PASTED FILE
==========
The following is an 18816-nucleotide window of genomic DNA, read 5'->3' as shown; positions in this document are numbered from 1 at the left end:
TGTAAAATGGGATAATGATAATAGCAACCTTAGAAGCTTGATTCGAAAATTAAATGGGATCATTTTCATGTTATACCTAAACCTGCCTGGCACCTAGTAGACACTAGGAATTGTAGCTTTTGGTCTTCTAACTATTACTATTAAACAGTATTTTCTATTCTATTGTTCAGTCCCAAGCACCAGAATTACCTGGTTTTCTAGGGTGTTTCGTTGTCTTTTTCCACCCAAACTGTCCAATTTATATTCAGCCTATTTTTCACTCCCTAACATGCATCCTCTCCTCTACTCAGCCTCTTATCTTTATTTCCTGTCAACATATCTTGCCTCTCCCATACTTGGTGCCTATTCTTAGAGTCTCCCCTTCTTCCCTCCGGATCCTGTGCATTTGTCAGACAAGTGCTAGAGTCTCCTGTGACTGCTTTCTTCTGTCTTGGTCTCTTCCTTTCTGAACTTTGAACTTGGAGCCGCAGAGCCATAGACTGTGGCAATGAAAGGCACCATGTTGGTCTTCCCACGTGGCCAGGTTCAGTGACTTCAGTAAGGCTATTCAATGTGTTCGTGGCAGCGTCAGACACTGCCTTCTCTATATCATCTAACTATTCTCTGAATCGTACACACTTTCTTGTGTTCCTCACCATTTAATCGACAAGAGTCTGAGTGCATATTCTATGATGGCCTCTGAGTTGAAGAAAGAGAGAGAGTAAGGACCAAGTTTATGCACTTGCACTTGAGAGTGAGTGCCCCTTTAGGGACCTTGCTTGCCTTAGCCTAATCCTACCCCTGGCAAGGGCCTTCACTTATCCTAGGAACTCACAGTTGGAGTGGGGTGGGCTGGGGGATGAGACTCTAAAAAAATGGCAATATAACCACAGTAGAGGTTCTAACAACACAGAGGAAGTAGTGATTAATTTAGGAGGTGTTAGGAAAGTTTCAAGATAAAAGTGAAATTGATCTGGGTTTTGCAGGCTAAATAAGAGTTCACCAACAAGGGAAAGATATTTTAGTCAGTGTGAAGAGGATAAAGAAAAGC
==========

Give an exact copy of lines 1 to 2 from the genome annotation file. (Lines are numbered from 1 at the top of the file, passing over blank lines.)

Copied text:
The following is an 18816-nucleotide window of genomic DNA, read 5'->3' as shown; positions in this document are numbered from 1 at the left end:
TGTAAAATGGGATAATGATAATAGCAACCTTAGAAGCTTGATTCGAAAATTAAATGGGATCATTTTCATGTTATACCTAAACCTGCCTGGCACCTAGTAGACACTAGGAATTGTAGCTTTTGGTCTTCTAACTATTACTATTAAACAGTATTTTCTATTCTATTGTTCAGTCCCAAGCACCAGAATTACCTGGTTTTCTAGGGTGTTTCGTTGTCTTTTTCCACCCAAACTGTCCAATTTATATTCAGCCTATTTTTCACTCCCTAACATGCATCCTCTCCTCTACTCAGCCTCTTATCTTTATTTCCTGTCAACATATCTTGCCTCTCCCATACTTGGTGCCTATTCTTAGAGTCTCCCCTTCTTCCCTCCGGATCCTGTGCATTTGTCAGACAAGTGCTAGAGTCTCCTGTGACTGCTTTCTTCTGTCTTGGTCTCTTCCTTTCTGAACTTTGAACTTGGAGCCGCAGAGCCATAGACTGTGGCAATGAAAGGCACCATGTTGGTCTTCCCACGTGGCCAGGTTCAGTGACTTCAGTAAGGCTATTCAATGTGTTCGTGGCAGCGTCAGACACTGCCTTCTCTATATCATCTAACTATTCTCTGAATCGTACACACTTTCTTGTGTTCCTCACCATTTAATCGACAAGAGTCTGAGTGCATATTCTATGATGGCCTCTGAGTTGAAGAAAGAGAGAGAGTAAGGACCAAGTTTATGCACTTGCACTTGAGAGTGAGTGCCCCTTTAGGGACCTTGCTTGCCTTAGCCTAATCCTACCCCTGGCAAGGGCCTTCACTTATCCTAGGAACTCACAGTTGGAGTGGGGTGGGCTGGGGGATGAGACTCTAAAAAAATGGCAATATAACCACAGTAGAGGTTCTAACAACACAGAGGAAGTAGTGATTAATTTAGGAGGTGTTAGGAAAGTTTCAAGATAAAAGTGAAATTGATCTGGGTTTTGCAGGCTAAATAAGAGTTCACCAACAAGGGAAAGATATTTTAGTCAGTGTGAAGAGGATAAAGAAAAGC